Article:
Source Code, |
directed by Duncan Jones
Anyone who saw Duncan Jones' debut film, Moon, is in for a treat because Source Code is a solid follow-up. A sci-fi thriller in exactly the same mode, Source Code is a tightly plotted movie. Like Moon, Source Code revolves around conspiracy theories, altered states of being and false identities.
At the center of the story is Colter Stevens (Jake Gyllenhaal), a U.S. Army copter pilot who has crashed in Afghanistan. When he regains consciousness, he finds himself in civilian clothes aboard a commuter train on its way to Chicago. (To Chicagoans: if the train feels rather familiar, that's because it's a Metra that has been renamed the Chicago Commuter Railway.) The train is running slightly late. But that's not the worst of it: Colter Stevens appears to be in someone else's body. Eight minutes after this interesting opener, a catastrophic event throws Colter into yet another, even more bizarre situation.
At this point it becomes clear that the central theme of the movie is altered reality. The train and its occupants are on a countdown to a crisis that has to be averted. The only way to accomplish this is through bending the laws of time and space. Stevens is literally locked into a memory retrieval program that enables him to reside in the consciousness of another person for approximately eight minutes. Theoretically, that should be enough time for him to stop a disaster from occurring. If he can't, then he repeats those same eight minutes, though there are a finite number of times he will be able to do this.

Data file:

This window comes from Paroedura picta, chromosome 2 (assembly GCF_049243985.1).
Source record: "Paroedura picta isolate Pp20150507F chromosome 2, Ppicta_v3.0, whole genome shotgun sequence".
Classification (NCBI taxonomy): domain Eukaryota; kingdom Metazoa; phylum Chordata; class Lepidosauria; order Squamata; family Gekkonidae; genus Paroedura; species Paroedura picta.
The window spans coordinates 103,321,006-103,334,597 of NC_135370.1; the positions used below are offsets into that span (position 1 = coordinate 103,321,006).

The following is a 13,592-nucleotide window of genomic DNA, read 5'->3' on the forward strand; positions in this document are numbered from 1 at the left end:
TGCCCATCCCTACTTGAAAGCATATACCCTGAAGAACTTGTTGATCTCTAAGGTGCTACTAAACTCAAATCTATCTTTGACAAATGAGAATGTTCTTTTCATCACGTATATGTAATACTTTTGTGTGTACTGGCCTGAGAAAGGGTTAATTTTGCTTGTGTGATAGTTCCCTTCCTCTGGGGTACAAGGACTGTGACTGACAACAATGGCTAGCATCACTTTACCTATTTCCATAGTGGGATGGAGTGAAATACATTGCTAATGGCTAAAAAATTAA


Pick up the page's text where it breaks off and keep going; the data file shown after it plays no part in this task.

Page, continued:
Comparisons with Groundhog Day, Inception and Total Recall are not wide of the mark. Source Code has a sense of humor, some surprisingly great human drama, and a Philip K. Dick story ("The Adjustment Team") as a background. I'm not sure that there has been another writer whose work has been so deeply and so completely assimilated by Hollywood, and with good reason. Few writers had the gift of seeing the future of humanity, not as an exploration of space, but as an exploration of human consciousness, the way PKD did. That's why his stories lend themselves so readily to crafty thrillers like Source Code that end up becoming a perfect, even elegant blend of sci-fi and taut, Hitchcockian suspense.
Jones skillfully crafts his mystery piece by piece, building up a narrative tension that actually relies on parceling out information at key plot points as opposed to withholding all of it until the last minute. Gyllenhaal makes you forget all about Prince of Persia as he proves once again that he is one of the few actors who is as talented as he is good-looking. For pure summer entertainment, it doesn't get much better than this.
3 September 2011
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